### TABLE 4. Eigenvalues up to 305 for 4, the fundamental domain of the group ?4 of Section 3.5. The entries of type D are also the eigenvalues for 4, corresponding to the group E4.

### Table 8. Probabilities of fundamental and contagious defaults assuming zero bankruptcy costs and a complete market structure, i.e. banks diversify their inter-bank business as much as possible. Bank failure scenarios are grouped by the number of fundamental defaults. For each group, the probability that only fundamental and that fundamental and contagious defaults occur are shown. A fundamental default is due to the losses arising from exposures to market risk and credit risk to the corporate sector, while a contagious default is triggered by the default of another bank who cannot fulfill its promises in the inter-bank market.

"... In PAGE 26: ... The initial structure which exploits the structural information about the multi-tier architecture of the Austrian banking system can be characterized as an incomplete market structure. The simulation results with the complete structure and the long run scenario are re- ported in Table8 . Analogous to Table 4, we group bank failure scenarios by the number of fundamental defaults.... ..."

### Table 5 Di erential invariants of transformation groups in C 2 Fundamental Invariant Lie di erential invariant(s) one-form determinant

"... In PAGE 6: ... Apparently, he did not publish the formulas for the di er- ential invariants of the three contact transformation groups. A complete list of di erential invariants and invariant one-forms for the point and contact transformation groups appears in Table5 . In this table, and below, we use the notation un = Dn xu for the higher order derivatives of the scalar function u.... In PAGE 8: ... For example, the invariant third order equations are all of the form uxuxxx = cu2 xx. The full list of Lie determinants for all Lie groups of point and contact transformations in the complex plane can also be found in Table5 . In this table, we have omitted any inessential constant factors.... In PAGE 8: ... In this table, we have omitted any inessential constant factors. Detailed results on the symmetry classi cation of ordinary di erential equations, and their integation, follows immediately from the results in Table5 . See Lie, [14], for a full range of applications.... In PAGE 9: ... In our geometric interpretation, then, ! = ds is the G-invariant element of arc length, and I is and arbitrary function of the curvature and its derivatives with respect to arc length. Table5 immediately provides a symmetry classi cation of the scalar variational prob- lems, generalizing results of Gonz alez{L opez, [8], for point transformation groups. Recall rst that, in the scalar case, a nth order Lagrangian L(x; u(n)) is called nonsingular if it satis es the nondegeneracy condition @2L(@un)2 6 = 0.... ..."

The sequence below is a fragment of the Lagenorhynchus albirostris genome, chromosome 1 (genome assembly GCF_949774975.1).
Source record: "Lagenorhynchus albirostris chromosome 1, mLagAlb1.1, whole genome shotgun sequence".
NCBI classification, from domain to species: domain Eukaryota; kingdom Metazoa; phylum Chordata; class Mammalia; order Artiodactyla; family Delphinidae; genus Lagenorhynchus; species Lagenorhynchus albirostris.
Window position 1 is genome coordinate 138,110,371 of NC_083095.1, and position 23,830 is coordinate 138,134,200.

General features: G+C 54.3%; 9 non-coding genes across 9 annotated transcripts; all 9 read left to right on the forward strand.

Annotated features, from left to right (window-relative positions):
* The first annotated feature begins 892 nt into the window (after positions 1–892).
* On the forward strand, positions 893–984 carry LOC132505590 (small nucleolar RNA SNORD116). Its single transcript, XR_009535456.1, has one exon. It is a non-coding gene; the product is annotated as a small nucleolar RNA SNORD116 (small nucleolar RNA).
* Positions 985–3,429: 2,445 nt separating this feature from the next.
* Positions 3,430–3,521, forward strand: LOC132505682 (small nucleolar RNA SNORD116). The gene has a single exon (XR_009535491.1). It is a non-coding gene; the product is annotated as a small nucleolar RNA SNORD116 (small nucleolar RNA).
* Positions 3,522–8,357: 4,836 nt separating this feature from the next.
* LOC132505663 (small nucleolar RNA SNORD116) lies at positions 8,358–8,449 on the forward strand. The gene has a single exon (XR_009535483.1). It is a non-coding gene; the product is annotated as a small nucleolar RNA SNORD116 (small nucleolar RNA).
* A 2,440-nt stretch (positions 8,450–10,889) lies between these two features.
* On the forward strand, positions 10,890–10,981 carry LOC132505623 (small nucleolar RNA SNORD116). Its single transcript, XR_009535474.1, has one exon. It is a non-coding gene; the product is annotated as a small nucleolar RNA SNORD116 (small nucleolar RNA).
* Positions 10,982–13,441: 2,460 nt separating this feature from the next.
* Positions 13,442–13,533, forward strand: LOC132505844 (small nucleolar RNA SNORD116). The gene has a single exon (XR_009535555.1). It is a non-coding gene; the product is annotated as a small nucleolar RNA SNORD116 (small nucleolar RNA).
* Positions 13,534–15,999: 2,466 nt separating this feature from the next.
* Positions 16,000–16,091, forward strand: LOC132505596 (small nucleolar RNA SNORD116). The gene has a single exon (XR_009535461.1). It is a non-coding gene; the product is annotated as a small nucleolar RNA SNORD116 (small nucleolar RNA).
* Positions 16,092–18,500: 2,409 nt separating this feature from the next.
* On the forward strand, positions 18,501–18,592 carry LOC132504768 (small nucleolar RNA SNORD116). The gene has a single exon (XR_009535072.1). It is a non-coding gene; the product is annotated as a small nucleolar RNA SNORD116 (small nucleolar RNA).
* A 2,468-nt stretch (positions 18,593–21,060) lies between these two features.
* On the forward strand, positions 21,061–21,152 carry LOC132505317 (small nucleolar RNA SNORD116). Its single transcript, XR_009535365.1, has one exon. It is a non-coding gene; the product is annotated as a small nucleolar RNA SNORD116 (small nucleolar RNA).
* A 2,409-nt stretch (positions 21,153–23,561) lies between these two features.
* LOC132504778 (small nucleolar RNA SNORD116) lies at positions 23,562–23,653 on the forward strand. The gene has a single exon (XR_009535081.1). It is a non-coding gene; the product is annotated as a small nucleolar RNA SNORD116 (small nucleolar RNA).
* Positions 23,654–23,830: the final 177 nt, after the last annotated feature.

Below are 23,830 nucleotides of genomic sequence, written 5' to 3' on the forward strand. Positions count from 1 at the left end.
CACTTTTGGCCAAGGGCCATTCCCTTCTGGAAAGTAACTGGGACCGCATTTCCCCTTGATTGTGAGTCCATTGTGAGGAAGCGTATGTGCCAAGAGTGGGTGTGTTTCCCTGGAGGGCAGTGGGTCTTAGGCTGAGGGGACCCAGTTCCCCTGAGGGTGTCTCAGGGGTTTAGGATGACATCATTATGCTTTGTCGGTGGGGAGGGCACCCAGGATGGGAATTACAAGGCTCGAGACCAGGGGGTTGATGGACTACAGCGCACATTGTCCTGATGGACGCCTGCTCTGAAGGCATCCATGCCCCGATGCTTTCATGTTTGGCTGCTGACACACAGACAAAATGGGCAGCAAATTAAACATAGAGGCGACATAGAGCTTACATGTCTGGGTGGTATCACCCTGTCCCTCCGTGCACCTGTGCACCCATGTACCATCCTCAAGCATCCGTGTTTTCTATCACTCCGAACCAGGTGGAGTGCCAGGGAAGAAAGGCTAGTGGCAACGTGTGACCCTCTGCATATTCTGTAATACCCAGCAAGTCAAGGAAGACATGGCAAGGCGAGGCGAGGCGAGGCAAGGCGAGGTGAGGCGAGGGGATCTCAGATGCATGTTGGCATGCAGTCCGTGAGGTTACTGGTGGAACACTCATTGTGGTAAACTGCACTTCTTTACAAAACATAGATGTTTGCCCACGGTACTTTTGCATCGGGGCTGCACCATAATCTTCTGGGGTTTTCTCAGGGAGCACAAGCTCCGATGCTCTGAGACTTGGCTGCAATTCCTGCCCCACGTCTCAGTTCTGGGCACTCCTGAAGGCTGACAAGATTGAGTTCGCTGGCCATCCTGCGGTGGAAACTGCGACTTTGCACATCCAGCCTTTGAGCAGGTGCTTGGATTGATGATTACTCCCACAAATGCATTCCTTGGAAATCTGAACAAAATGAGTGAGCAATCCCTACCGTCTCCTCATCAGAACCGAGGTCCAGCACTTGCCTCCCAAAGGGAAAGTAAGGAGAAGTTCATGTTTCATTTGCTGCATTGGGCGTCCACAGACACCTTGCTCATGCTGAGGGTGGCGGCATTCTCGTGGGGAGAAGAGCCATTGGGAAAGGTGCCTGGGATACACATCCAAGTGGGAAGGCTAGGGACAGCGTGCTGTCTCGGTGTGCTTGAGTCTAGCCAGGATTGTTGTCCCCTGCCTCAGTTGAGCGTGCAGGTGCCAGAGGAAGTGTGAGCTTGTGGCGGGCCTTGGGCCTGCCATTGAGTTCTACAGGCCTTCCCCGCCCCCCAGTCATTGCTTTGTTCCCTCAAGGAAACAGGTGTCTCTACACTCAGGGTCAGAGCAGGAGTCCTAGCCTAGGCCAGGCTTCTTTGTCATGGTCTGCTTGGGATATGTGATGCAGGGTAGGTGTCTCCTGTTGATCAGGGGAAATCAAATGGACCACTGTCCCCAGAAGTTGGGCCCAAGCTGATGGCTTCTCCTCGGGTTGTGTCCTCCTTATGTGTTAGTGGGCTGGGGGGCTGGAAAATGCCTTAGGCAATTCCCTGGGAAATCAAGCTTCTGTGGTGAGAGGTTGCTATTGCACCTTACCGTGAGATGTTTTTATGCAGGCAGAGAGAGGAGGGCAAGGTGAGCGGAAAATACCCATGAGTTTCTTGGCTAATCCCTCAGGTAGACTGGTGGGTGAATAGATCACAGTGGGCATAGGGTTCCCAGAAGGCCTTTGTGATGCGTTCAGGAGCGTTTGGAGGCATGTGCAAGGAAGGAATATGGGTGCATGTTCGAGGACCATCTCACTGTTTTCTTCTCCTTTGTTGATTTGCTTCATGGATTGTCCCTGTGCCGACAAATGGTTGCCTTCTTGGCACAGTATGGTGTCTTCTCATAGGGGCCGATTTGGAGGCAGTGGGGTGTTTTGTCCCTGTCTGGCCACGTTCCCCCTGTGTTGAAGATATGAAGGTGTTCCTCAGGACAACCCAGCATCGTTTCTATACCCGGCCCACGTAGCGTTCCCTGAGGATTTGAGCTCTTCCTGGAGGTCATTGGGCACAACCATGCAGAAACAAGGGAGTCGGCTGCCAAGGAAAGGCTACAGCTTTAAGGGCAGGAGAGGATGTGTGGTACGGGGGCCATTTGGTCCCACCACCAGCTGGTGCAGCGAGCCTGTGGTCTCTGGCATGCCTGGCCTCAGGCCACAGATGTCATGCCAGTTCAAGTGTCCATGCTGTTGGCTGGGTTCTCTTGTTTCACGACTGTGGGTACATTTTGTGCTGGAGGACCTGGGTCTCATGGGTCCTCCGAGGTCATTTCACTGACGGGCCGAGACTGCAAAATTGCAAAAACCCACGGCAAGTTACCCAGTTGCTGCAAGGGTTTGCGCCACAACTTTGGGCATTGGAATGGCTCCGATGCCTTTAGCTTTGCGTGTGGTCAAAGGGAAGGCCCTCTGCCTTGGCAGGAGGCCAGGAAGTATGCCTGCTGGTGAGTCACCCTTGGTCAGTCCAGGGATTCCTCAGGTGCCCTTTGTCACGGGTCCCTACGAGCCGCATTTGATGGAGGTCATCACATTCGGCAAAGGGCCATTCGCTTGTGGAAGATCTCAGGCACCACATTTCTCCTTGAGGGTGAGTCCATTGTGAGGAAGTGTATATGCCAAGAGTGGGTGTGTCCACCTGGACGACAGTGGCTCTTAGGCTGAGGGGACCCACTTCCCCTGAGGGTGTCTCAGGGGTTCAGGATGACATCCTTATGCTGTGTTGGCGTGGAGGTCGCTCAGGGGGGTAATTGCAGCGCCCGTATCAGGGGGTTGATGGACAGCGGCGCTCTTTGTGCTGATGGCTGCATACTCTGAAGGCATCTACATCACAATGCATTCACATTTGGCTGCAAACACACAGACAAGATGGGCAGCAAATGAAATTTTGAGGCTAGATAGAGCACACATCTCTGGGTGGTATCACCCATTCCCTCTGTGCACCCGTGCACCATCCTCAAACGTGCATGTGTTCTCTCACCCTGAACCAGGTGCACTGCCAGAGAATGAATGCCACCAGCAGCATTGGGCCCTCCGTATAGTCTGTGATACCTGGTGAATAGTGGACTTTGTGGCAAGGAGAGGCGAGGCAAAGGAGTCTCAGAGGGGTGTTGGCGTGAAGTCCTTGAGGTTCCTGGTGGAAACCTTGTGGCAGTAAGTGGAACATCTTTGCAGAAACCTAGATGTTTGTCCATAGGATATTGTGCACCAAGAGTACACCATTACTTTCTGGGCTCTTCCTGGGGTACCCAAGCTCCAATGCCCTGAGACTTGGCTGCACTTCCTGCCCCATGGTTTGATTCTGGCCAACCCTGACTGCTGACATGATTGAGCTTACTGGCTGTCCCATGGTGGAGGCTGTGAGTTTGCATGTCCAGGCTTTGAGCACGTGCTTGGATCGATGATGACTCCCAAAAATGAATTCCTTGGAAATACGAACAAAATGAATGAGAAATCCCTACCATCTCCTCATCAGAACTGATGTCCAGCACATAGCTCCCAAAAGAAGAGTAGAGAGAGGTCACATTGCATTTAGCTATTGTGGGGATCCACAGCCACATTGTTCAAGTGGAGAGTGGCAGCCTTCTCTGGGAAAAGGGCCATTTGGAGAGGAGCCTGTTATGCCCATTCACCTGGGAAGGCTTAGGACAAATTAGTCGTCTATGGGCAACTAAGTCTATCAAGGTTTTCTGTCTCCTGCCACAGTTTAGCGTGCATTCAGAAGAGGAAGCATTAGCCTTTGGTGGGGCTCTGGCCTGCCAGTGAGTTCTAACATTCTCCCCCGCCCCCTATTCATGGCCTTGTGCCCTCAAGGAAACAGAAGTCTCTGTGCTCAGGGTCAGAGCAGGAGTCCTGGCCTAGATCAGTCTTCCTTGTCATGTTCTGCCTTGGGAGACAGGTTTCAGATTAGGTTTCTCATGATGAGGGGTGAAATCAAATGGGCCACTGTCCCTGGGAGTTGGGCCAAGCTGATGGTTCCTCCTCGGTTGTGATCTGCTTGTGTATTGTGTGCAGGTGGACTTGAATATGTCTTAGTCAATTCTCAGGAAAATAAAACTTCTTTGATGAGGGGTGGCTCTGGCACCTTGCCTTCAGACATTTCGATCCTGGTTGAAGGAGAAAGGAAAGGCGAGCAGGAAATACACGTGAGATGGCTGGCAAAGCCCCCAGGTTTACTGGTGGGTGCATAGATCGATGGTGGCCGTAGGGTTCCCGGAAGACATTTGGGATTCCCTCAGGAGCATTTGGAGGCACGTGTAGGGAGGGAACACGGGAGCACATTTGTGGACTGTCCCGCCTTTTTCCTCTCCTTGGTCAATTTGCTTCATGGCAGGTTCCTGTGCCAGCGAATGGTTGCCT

### Table 1. Decompositions of spherical triangles with non-fundamental vertex The decompositions of the sphere are given in stereographic projection. The triangles are represented by the values of their angles. The multiple is omitted. In the most part of cases the group G generated by re ections of p coincide with the group generated by re ections of fundamental triangle f. In the rest cases the triangles fundamental for G are presented above the tables.

1999

Cited by 2

### Table 6. Probability of bank defaults and amount of contagion. Scenarios are grouped by total bank defaults (fundamental and contagious). For each group the probability of that state is shown as well as quantiles of the fraction of contagious defaults. In the long run analysis we assume zero bankruptcy costs, whereas in the short term scenario insolvent banks are assumed to default completely and pay nothing.

"... In PAGE 22: ... It indicates that despite the fact that contagion is a rare event there are situations where it accounts for a major part of defaults. The results in Panel A of Table6 confirm the intuition that the fraction of contagious defaults increases in the number of total defaults. As we have already seen before contagion is a minor problem in the long run case (Panel B of Table 6).... ..."